Grain, Oil and Coal Shuttles

Tim Holmes May 15, 2023

  1. Tim Holmes

    Tim Holmes TrainBoard Member

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    HI Folks:

    I am working on modeling a section of railroad that has a LOT of grain traffic in it, but will also have some oil and coal. the thing is most of the traffic isnt enough to fill a unit train at the grain loader, Mine or Pipeline terminal.

    I watched this video today of loading a grain shuttle -- it appeared to have 20 - 30 cars, and really REALLY fits what I am trying to model.

    What I need to know is what the procedures are for building up a unit train from this, and what the operating schedule would look like? Multiple shuttles? one shuttle going out and picking up cars from all the elevators along a section of track? how does that work. Then, do they bring them all back to the yard to build up the unit train?

    Im purposely not putting this in the BNSF folder, even though my railroad is BNSF, b/c I want to hear what lots of different systems do, so I can synthasize what is gonna work best in my situation

    Thanks

    TIM
     
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  2. MRLdave

    MRLdave TrainBoard Member

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    As a rule, a unit train of ANYTHING remains as a unit train forever........unit trains are not made, they exist. In the case of grain, smaller quantities would most likely be sent to a larger elevator that has the volume to load a unit train......or the smaller quantity would be sent to a customer who needed the smaller quantity.
     
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  3. BoxcabE50

    BoxcabE50 HOn30 & N Scales Staff Member TrainBoard Supporter

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    An example of a current operation could be the Washington Eastern Railroad. It is an out and back operation. On their way out to the end of their line, they drop off empty grain hoppers. The next day when returning "home", they pick up the loads and set them out at the interchange with BNSF.
     
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  4. BNSF FAN

    BNSF FAN TrainBoard Supporter

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    In a situation like that, it's sort of what Dave said, it's not a unit train at the load out. Depending on delivery window and destination, it could remain in the small block of cars all the way to a customer or it would be moved to a yard where the blocks of cars from the small elevators all going to the same destination in the same delivery window would be combined into one train that's not truly a unit train but would appear as one in transit and at the destination point.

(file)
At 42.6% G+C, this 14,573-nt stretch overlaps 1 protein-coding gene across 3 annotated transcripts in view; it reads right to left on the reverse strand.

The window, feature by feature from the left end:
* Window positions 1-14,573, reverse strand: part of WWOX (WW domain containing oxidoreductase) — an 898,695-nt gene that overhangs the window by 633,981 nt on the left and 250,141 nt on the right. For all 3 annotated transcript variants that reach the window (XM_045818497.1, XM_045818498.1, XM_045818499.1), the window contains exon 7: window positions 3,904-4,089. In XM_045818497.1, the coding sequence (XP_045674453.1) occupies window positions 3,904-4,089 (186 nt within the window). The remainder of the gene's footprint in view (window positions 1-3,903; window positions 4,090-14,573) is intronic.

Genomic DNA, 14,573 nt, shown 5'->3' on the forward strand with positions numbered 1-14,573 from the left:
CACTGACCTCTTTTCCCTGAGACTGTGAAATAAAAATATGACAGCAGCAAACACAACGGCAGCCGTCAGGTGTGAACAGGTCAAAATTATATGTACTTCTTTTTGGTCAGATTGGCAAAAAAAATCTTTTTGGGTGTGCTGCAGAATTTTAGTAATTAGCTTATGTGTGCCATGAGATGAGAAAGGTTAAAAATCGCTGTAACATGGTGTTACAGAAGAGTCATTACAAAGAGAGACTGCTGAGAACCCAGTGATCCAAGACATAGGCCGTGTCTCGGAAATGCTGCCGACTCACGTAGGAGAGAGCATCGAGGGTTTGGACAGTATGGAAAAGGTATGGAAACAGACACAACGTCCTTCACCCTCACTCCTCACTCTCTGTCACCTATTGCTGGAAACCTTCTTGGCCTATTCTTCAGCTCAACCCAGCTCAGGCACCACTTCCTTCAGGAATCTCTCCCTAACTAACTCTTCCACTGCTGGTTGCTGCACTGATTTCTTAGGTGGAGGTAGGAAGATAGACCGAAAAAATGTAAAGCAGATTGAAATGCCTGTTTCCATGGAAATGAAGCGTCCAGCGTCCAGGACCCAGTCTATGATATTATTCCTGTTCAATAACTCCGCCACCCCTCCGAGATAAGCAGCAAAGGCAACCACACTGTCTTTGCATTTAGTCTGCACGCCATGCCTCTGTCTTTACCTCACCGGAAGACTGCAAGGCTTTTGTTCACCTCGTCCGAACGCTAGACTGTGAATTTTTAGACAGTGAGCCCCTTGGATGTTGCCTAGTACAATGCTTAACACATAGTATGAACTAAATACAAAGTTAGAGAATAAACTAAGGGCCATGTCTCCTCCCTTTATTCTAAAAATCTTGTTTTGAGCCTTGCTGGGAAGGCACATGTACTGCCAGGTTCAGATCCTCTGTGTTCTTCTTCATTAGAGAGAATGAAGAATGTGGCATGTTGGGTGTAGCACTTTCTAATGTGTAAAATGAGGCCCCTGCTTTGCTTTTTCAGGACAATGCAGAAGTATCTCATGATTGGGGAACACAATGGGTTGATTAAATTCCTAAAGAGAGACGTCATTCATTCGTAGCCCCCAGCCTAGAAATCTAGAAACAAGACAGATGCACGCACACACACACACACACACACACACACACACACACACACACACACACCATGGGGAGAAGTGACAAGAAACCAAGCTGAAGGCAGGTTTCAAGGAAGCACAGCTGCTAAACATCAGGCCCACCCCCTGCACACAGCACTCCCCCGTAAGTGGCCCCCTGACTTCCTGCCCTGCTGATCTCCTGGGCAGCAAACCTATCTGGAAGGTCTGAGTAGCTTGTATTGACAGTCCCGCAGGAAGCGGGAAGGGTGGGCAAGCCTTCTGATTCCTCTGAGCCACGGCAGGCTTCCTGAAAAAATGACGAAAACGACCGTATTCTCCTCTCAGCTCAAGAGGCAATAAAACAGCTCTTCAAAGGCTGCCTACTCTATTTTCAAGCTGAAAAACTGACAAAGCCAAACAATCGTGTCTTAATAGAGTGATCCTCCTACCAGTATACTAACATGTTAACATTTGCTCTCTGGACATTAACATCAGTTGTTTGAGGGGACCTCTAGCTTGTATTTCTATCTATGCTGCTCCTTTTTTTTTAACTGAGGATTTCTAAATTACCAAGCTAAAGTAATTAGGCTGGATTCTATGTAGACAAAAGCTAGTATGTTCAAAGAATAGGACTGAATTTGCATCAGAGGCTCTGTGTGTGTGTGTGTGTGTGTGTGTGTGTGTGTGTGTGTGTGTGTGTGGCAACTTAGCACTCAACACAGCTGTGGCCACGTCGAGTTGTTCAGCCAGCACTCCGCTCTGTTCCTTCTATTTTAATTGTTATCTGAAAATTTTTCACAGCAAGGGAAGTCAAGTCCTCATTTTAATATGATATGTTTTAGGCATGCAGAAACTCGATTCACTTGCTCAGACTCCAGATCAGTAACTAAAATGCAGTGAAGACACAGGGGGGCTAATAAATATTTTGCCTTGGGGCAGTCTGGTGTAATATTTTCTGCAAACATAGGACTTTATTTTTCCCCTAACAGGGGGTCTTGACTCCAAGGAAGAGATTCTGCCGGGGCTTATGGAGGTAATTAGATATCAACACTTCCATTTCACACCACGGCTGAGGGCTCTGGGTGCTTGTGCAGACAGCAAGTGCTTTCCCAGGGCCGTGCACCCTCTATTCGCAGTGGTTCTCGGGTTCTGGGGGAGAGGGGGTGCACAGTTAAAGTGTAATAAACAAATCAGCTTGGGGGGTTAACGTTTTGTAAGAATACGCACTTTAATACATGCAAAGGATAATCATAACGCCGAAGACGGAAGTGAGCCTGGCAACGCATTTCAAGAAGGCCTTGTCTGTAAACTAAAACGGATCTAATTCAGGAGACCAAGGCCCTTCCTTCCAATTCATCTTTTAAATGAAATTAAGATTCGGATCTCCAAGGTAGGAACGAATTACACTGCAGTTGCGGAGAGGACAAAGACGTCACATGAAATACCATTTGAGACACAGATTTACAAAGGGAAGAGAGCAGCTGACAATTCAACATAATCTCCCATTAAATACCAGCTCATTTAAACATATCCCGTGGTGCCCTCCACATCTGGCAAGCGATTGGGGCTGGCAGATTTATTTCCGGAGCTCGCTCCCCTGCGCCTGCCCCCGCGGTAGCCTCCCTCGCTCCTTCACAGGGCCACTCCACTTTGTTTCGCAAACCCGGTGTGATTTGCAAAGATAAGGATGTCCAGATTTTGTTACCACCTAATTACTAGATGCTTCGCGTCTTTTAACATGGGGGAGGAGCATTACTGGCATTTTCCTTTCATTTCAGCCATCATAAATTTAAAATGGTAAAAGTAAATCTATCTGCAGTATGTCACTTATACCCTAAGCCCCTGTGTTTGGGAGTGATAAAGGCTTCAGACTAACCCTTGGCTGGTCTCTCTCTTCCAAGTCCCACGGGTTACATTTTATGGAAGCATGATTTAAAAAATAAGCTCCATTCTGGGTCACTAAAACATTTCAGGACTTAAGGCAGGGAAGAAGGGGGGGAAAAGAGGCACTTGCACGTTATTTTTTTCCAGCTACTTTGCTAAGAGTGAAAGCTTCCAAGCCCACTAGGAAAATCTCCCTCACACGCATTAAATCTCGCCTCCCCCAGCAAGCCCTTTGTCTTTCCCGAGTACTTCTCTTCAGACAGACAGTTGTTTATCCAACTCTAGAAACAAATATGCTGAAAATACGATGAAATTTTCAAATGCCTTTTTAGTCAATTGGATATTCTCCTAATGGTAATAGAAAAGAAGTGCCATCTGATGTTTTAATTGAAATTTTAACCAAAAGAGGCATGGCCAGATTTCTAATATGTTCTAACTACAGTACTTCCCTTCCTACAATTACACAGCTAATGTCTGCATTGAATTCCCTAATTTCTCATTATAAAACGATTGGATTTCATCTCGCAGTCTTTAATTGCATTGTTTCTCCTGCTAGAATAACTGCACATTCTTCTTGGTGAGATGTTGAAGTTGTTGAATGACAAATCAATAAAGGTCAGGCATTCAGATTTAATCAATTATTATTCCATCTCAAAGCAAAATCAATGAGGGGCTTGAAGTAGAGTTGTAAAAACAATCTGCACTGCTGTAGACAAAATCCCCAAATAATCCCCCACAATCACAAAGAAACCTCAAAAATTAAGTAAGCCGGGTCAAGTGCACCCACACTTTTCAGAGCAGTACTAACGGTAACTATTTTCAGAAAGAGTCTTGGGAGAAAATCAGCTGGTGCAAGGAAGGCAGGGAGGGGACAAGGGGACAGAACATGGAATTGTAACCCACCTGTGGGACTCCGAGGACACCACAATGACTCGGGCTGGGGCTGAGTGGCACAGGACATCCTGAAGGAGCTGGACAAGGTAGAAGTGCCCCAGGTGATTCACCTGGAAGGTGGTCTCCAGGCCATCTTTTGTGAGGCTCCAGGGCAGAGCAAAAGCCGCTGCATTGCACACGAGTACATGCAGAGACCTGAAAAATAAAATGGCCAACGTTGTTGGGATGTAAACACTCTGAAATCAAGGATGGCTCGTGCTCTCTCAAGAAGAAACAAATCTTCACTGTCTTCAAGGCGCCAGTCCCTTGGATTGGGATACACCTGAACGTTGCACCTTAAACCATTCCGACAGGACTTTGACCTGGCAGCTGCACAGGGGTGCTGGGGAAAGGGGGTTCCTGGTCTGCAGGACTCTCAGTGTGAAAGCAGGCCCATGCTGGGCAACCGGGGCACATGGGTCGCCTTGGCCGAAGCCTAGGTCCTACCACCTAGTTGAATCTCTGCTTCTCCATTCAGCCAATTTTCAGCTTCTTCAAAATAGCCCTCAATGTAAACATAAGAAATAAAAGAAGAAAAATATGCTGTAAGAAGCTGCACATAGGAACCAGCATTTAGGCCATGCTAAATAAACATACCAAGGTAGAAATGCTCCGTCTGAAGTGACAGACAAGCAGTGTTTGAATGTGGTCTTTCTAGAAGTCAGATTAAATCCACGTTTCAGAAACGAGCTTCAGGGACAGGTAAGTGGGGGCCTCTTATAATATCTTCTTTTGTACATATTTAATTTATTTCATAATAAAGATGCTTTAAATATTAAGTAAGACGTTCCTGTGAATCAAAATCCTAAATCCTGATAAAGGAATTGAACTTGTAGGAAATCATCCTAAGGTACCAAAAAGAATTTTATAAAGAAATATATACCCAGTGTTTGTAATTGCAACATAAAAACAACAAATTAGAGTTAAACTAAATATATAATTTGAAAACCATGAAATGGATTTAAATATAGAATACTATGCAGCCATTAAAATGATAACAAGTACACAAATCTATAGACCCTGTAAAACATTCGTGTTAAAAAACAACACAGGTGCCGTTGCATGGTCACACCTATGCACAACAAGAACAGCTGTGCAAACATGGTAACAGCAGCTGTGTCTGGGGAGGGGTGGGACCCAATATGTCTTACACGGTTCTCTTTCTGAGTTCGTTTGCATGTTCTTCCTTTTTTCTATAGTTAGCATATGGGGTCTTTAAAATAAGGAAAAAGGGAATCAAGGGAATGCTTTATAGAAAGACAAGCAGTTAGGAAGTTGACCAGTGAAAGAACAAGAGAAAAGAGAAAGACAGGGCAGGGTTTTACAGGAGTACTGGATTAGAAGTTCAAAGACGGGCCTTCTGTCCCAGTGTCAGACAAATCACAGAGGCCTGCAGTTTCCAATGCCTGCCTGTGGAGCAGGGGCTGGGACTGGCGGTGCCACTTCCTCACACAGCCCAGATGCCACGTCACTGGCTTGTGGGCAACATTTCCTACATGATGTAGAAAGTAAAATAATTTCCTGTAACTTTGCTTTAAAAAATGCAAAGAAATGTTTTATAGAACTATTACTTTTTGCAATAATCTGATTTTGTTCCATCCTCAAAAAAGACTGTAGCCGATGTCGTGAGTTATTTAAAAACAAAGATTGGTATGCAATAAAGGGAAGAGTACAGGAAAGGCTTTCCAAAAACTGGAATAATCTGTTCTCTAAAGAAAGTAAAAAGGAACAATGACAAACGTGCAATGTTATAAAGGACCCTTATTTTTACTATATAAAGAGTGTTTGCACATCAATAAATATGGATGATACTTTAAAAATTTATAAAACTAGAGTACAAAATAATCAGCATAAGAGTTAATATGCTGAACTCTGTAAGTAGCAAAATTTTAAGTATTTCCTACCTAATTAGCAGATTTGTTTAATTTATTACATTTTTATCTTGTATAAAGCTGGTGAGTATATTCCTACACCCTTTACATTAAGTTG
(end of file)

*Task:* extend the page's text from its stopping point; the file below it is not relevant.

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  5. Tim Holmes

    Tim Holmes TrainBoard Member

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    AHHHHH -- ok, thanks guys!! makes a lot of sense
     
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  6. Dave1905

    Dave1905 TrainBoard Member

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    What a unit train is, is a group of cars traveling on a "unit train" freight rate on the same waybill. One waybill, many cars.

    How big the unit is depends on the rate structure the railroad offers. For coal and grain trains it could be 100-150 cars. For rock and sand it could be 25 cars. Railroads might have hundreds of unit train rate for different commodities and different routes.

    Unit trains may be made of smaller units, so a 75 car unit train could be made up of 3 25 car units. However the vast majority of unit train rates are for larger blocks, 75 to 150 cars.

    Unit trains stay together for duration of the trip, unless the cars are bad ordered. Once empty, the cars may be changed around. In my experience a consist of cars only made a max of 3 or 4 round trips before some of the cars changed. Grain trains, ethanol and rock trains are particularly subject to change. Coal trains and specialty units are more likely to stay together. Trains made of cars that are loaded and unloaded together as a train are more likely to stay together, trains made of cars that are split into groups to spot for loading and unloading are less likely to stay together.